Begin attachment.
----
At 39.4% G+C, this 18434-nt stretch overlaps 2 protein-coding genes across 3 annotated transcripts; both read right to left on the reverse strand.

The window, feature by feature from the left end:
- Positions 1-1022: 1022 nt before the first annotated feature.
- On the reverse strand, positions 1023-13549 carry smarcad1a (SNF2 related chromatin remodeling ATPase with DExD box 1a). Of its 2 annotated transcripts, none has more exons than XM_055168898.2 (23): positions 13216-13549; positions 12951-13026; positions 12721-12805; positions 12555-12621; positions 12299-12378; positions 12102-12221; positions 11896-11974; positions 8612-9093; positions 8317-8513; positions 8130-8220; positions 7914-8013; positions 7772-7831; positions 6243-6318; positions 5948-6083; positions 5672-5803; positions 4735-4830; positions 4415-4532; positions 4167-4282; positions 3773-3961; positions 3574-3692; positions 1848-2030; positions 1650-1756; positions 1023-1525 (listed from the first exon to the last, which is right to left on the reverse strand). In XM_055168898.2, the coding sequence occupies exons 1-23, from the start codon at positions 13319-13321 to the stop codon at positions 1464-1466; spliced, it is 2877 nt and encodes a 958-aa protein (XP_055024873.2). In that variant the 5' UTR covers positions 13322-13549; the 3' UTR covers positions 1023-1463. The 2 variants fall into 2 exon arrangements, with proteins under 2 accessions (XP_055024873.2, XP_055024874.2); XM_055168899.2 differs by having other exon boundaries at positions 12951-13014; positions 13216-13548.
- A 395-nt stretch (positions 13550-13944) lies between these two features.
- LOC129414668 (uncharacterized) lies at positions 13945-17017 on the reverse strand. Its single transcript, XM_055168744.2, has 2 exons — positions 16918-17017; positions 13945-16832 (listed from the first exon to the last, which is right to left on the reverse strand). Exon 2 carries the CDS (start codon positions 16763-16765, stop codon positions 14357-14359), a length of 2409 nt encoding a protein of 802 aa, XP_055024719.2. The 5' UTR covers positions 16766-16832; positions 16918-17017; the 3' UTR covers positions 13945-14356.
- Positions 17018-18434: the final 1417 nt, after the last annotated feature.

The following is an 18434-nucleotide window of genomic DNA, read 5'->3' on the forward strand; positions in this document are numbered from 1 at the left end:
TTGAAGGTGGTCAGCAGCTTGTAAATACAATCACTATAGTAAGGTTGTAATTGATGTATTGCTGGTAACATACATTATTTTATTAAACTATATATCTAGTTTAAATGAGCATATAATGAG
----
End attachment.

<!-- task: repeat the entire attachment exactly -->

At 39.4% G+C, this 18434-nt stretch overlaps 2 protein-coding genes across 3 annotated transcripts; both read right to left on the reverse strand.

The window, feature by feature from the left end:
- Positions 1-1022: 1022 nt before the first annotated feature.
- On the reverse strand, positions 1023-13549 carry smarcad1a (SNF2 related chromatin remodeling ATPase with DExD box 1a). Of its 2 annotated transcripts, none has more exons than XM_055168898.2 (23): positions 13216-13549; positions 12951-13026; positions 12721-12805; positions 12555-12621; positions 12299-12378; positions 12102-12221; positions 11896-11974; positions 8612-9093; positions 8317-8513; positions 8130-8220; positions 7914-8013; positions 7772-7831; positions 6243-6318; positions 5948-6083; positions 5672-5803; positions 4735-4830; positions 4415-4532; positions 4167-4282; positions 3773-3961; positions 3574-3692; positions 1848-2030; positions 1650-1756; positions 1023-1525 (listed from the first exon to the last, which is right to left on the reverse strand). In XM_055168898.2, the coding sequence occupies exons 1-23, from the start codon at positions 13319-13321 to the stop codon at positions 1464-1466; spliced, it is 2877 nt and encodes a 958-aa protein (XP_055024873.2). In that variant the 5' UTR covers positions 13322-13549; the 3' UTR covers positions 1023-1463. The 2 variants fall into 2 exon arrangements, with proteins under 2 accessions (XP_055024873.2, XP_055024874.2); XM_055168899.2 differs by having other exon boundaries at positions 12951-13014; positions 13216-13548.
- A 395-nt stretch (positions 13550-13944) lies between these two features.
- LOC129414668 (uncharacterized) lies at positions 13945-17017 on the reverse strand. Its single transcript, XM_055168744.2, has 2 exons — positions 16918-17017; positions 13945-16832 (listed from the first exon to the last, which is right to left on the reverse strand). Exon 2 carries the CDS (start codon positions 16763-16765, stop codon positions 14357-14359), a length of 2409 nt encoding a protein of 802 aa, XP_055024719.2. The 5' UTR covers positions 16766-16832; positions 16918-17017; the 3' UTR covers positions 13945-14356.
- Positions 17018-18434: the final 1417 nt, after the last annotated feature.

The following is an 18434-nucleotide window of genomic DNA, read 5'->3' on the forward strand; positions in this document are numbered from 1 at the left end:
TTGAAGGTGGTCAGCAGCTTGTAAATACAATCACTATAGTAAGGTTGTAATTGATGTATTGCTGGTAACATACATTATTTTATTAAACTATATATCTAGTTTAAATGAGCATATAATGAG